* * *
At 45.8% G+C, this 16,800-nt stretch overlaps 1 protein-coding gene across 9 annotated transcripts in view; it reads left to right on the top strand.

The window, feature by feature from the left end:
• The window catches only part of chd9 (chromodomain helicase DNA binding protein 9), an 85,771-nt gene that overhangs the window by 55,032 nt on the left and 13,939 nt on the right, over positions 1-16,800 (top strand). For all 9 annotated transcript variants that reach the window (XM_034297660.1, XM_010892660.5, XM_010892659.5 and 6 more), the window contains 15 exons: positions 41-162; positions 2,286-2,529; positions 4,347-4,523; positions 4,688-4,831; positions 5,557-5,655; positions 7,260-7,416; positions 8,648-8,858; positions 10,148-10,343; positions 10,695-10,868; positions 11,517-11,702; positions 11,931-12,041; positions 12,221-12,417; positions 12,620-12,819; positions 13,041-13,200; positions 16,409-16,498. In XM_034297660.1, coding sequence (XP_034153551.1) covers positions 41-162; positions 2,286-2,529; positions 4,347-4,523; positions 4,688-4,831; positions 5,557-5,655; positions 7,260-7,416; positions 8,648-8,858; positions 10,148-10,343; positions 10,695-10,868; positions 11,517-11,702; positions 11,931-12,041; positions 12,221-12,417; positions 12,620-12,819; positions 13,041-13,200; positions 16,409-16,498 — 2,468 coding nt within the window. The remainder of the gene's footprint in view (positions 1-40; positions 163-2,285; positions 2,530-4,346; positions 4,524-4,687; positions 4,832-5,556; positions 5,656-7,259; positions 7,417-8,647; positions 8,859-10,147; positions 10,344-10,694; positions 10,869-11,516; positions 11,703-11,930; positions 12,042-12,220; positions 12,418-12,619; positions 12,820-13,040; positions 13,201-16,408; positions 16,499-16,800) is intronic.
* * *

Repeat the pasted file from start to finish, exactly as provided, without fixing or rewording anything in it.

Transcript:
At 45.8% G+C, this 16,800-nt stretch overlaps 1 protein-coding gene across 9 annotated transcripts in view; it reads left to right on the top strand.

The window, feature by feature from the left end:
• The window catches only part of chd9 (chromodomain helicase DNA binding protein 9), an 85,771-nt gene that overhangs the window by 55,032 nt on the left and 13,939 nt on the right, over positions 1-16,800 (top strand). For all 9 annotated transcript variants that reach the window (XM_034297660.1, XM_010892660.5, XM_010892659.5 and 6 more), the window contains 15 exons: positions 41-162; positions 2,286-2,529; positions 4,347-4,523; positions 4,688-4,831; positions 5,557-5,655; positions 7,260-7,416; positions 8,648-8,858; positions 10,148-10,343; positions 10,695-10,868; positions 11,517-11,702; positions 11,931-12,041; positions 12,221-12,417; positions 12,620-12,819; positions 13,041-13,200; positions 16,409-16,498. In XM_034297660.1, coding sequence (XP_034153551.1) covers positions 41-162; positions 2,286-2,529; positions 4,347-4,523; positions 4,688-4,831; positions 5,557-5,655; positions 7,260-7,416; positions 8,648-8,858; positions 10,148-10,343; positions 10,695-10,868; positions 11,517-11,702; positions 11,931-12,041; positions 12,221-12,417; positions 12,620-12,819; positions 13,041-13,200; positions 16,409-16,498 — 2,468 coding nt within the window. The remainder of the gene's footprint in view (positions 1-40; positions 163-2,285; positions 2,530-4,346; positions 4,524-4,687; positions 4,832-5,556; positions 5,656-7,259; positions 7,417-8,647; positions 8,859-10,147; positions 10,344-10,694; positions 10,869-11,516; positions 11,703-11,930; positions 12,042-12,220; positions 12,418-12,619; positions 12,820-13,040; positions 13,201-16,408; positions 16,499-16,800) is intronic.